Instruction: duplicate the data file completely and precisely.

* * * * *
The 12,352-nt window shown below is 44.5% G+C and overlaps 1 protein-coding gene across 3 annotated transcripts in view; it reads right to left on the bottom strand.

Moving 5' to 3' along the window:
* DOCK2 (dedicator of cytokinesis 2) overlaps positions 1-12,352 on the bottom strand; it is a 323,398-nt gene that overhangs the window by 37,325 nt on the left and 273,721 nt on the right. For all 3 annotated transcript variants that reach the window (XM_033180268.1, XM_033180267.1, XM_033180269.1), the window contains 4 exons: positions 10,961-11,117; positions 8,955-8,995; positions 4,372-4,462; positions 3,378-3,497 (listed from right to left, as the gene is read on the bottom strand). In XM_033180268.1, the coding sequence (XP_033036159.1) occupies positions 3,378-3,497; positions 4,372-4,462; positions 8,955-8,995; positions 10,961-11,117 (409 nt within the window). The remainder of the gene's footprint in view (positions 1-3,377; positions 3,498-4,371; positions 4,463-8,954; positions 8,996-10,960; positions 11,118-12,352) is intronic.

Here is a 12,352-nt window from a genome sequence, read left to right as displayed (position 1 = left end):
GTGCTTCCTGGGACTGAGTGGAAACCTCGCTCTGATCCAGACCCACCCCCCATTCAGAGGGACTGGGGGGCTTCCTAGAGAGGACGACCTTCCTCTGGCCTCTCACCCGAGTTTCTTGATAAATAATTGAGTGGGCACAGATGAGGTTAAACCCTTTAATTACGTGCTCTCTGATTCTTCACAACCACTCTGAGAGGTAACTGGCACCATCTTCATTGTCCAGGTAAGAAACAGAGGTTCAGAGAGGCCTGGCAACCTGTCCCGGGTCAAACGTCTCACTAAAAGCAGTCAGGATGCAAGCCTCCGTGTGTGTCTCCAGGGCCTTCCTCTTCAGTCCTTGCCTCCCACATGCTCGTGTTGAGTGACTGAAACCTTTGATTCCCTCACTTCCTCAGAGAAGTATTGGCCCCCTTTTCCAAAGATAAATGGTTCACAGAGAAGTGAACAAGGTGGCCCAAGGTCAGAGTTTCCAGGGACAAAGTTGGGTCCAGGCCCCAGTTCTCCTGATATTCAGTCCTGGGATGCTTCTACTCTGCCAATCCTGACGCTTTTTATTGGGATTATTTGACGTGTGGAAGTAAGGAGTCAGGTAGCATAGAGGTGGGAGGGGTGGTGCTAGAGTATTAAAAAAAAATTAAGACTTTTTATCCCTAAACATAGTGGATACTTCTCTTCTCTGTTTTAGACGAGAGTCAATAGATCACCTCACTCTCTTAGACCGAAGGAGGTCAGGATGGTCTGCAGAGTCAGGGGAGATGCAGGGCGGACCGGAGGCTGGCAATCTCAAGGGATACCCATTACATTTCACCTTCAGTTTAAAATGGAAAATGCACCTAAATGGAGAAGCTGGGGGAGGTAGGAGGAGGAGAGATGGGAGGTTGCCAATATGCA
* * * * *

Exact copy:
The 12,352-nt window shown below is 44.5% G+C and overlaps 1 protein-coding gene across 3 annotated transcripts in view; it reads right to left on the bottom strand.

Moving 5' to 3' along the window:
* DOCK2 (dedicator of cytokinesis 2) overlaps positions 1-12,352 on the bottom strand; it is a 323,398-nt gene that overhangs the window by 37,325 nt on the left and 273,721 nt on the right. For all 3 annotated transcript variants that reach the window (XM_033180268.1, XM_033180267.1, XM_033180269.1), the window contains 4 exons: positions 10,961-11,117; positions 8,955-8,995; positions 4,372-4,462; positions 3,378-3,497 (listed from right to left, as the gene is read on the bottom strand). In XM_033180268.1, the coding sequence (XP_033036159.1) occupies positions 3,378-3,497; positions 4,372-4,462; positions 8,955-8,995; positions 10,961-11,117 (409 nt within the window). The remainder of the gene's footprint in view (positions 1-3,377; positions 3,498-4,371; positions 4,463-8,954; positions 8,996-10,960; positions 11,118-12,352) is intronic.

Here is a 12,352-nt window from a genome sequence, read left to right as displayed (position 1 = left end):
GTGCTTCCTGGGACTGAGTGGAAACCTCGCTCTGATCCAGACCCACCCCCCATTCAGAGGGACTGGGGGGCTTCCTAGAGAGGACGACCTTCCTCTGGCCTCTCACCCGAGTTTCTTGATAAATAATTGAGTGGGCACAGATGAGGTTAAACCCTTTAATTACGTGCTCTCTGATTCTTCACAACCACTCTGAGAGGTAACTGGCACCATCTTCATTGTCCAGGTAAGAAACAGAGGTTCAGAGAGGCCTGGCAACCTGTCCCGGGTCAAACGTCTCACTAAAAGCAGTCAGGATGCAAGCCTCCGTGTGTGTCTCCAGGGCCTTCCTCTTCAGTCCTTGCCTCCCACATGCTCGTGTTGAGTGACTGAAACCTTTGATTCCCTCACTTCCTCAGAGAAGTATTGGCCCCCTTTTCCAAAGATAAATGGTTCACAGAGAAGTGAACAAGGTGGCCCAAGGTCAGAGTTTCCAGGGACAAAGTTGGGTCCAGGCCCCAGTTCTCCTGATATTCAGTCCTGGGATGCTTCTACTCTGCCAATCCTGACGCTTTTTATTGGGATTATTTGACGTGTGGAAGTAAGGAGTCAGGTAGCATAGAGGTGGGAGGGGTGGTGCTAGAGTATTAAAAAAAAATTAAGACTTTTTATCCCTAAACATAGTGGATACTTCTCTTCTCTGTTTTAGACGAGAGTCAATAGATCACCTCACTCTCTTAGACCGAAGGAGGTCAGGATGGTCTGCAGAGTCAGGGGAGATGCAGGGCGGACCGGAGGCTGGCAATCTCAAGGGATACCCATTACATTTCACCTTCAGTTTAAAATGGAAAATGCACCTAAATGGAGAAGCTGGGGGAGGTAGGAGGAGGAGAGATGGGAGGTTGCCAATATGCA